What is Gluten?

Bread is traditionally made using 100% wheat flour. This is because wheat flour contains gliadin and glutenin proteins that work together to impart a unique visco-elastic property when wheat flour is mixed with water in a 3:1 ratio. The combination of these two proteins is what we refer to as gluten. So, I guess if you want to be technical, wheat does not really have gluten. What it has are proteins that have the potential to produce gluten.

Gliadins Versus Glutenins

Gliadins are globular (round) single-chained polypeptides with a molecular weight ranging between 30000 – 80000 Da. In contrast, glutenins are polymeric proteins having up to 19 protein subunits. Their molecular weight ranges from 12000 – 130000 Da (Damodaran, 2008). You may imagine glutenins as long ropes and gliadins as tiny ball bearings that the glutenins “glide” on. The gluten structure that they form is both strong and elastic. This is important in bread fermentation and baking since the dough must stretch and hold air bubbles without collapsing on itself.

Image from: elisilvernd.com

What Makes Gluten So Strong?

The nature of the internal bonds within the gluten network is important in explaining its behavior. Gliadins and glutenins are connected by inter-chain disulfide bonds due to the presence of cysteine amino acids. Although cysteine concentration is small in gluten (2%/mol of amino acids), they are responsible for forming very strong disulfide bonds (Wieser, 2006).  

Image source: bio.miami.edu

Secondly, gluten has a very high concentration of glutamines, making up 35% of its total amino acids. Glutamine forms numerous inter-chain hydrogen bonds with other glutamine and hydroxyl amino acids (serine and tyrosine). These individual bonds are weak, but in combination they are very strong, contributing to the high cohesiveness of gluten (Delcour and Hoseney, 2010; Kieffer, 2006).

Interchain hydrogen bonding between glutamine residues (Kieffer)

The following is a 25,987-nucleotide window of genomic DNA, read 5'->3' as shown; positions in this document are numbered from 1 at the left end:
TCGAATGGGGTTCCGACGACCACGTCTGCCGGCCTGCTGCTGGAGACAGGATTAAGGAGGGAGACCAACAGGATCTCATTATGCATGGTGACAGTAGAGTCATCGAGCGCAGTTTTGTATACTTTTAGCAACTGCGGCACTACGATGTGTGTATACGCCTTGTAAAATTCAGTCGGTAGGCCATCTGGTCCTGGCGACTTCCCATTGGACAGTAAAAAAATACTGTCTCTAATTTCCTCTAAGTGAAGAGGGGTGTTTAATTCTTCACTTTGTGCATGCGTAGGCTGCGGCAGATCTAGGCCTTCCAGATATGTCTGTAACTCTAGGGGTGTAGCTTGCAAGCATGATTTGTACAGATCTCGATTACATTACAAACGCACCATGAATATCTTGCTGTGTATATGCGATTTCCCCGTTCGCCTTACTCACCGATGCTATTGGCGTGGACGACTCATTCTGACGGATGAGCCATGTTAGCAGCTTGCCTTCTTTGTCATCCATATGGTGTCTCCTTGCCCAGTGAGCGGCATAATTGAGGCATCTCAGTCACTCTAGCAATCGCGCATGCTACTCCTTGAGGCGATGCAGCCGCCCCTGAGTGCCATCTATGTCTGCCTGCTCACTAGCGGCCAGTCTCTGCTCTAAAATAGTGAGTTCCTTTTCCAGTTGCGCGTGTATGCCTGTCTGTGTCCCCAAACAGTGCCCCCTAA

Thirdly, gluten is high in proline, an amino acid that makes up 14% of its total amino acids. Proline creates kinks (bends) in the gluten protein chain, contributing to increased folding and elasticity (Delcour and Hoseney, 2010).

Finally, gluten proteins are generally very hydrophobic. This is because 35% of its amino acids are of the hydrophobic type (glycine, alanine, valine, leucine, isoleucine, phenylalanine, methionine, lysine, and tryptophan). The numerous hydrophobic interactions result in strong cohesion in the dough (Delcour and Hoseney, 2010).    

How to Substitute Gluten in Bread

Given gluten’s unique chemistry, it is difficult to achieve the same dough functionality when wheat flour is substituted for non-gluten flours. However non-gluten flours may improve nutrition by increasing dietary fiber, protein, and micronutrients. They can also reduce the cost of wheat imports in countries that do not grow wheat. Non-gluten flours that have been used in bread making include cereals (corn, rice, sorghum, millet, barley), pseudo-cereals (amaranth, buckwheat, quinoa), tubers (yam, cassava, potato), oilseeds (coconut, flax, sunflower, peanut), legumes (beans, peas and lentils), and fruit crops (plantain, banana, breadfruit) (Houben et al, 2012).

Depending on how much is substituted, gluten development may be poor and hence the dough unable to effectively retain fermentation gases. Changes such as reduction in oven-spring, reduction in bread volume, denser crumb, and lower consumer acceptability should be expected.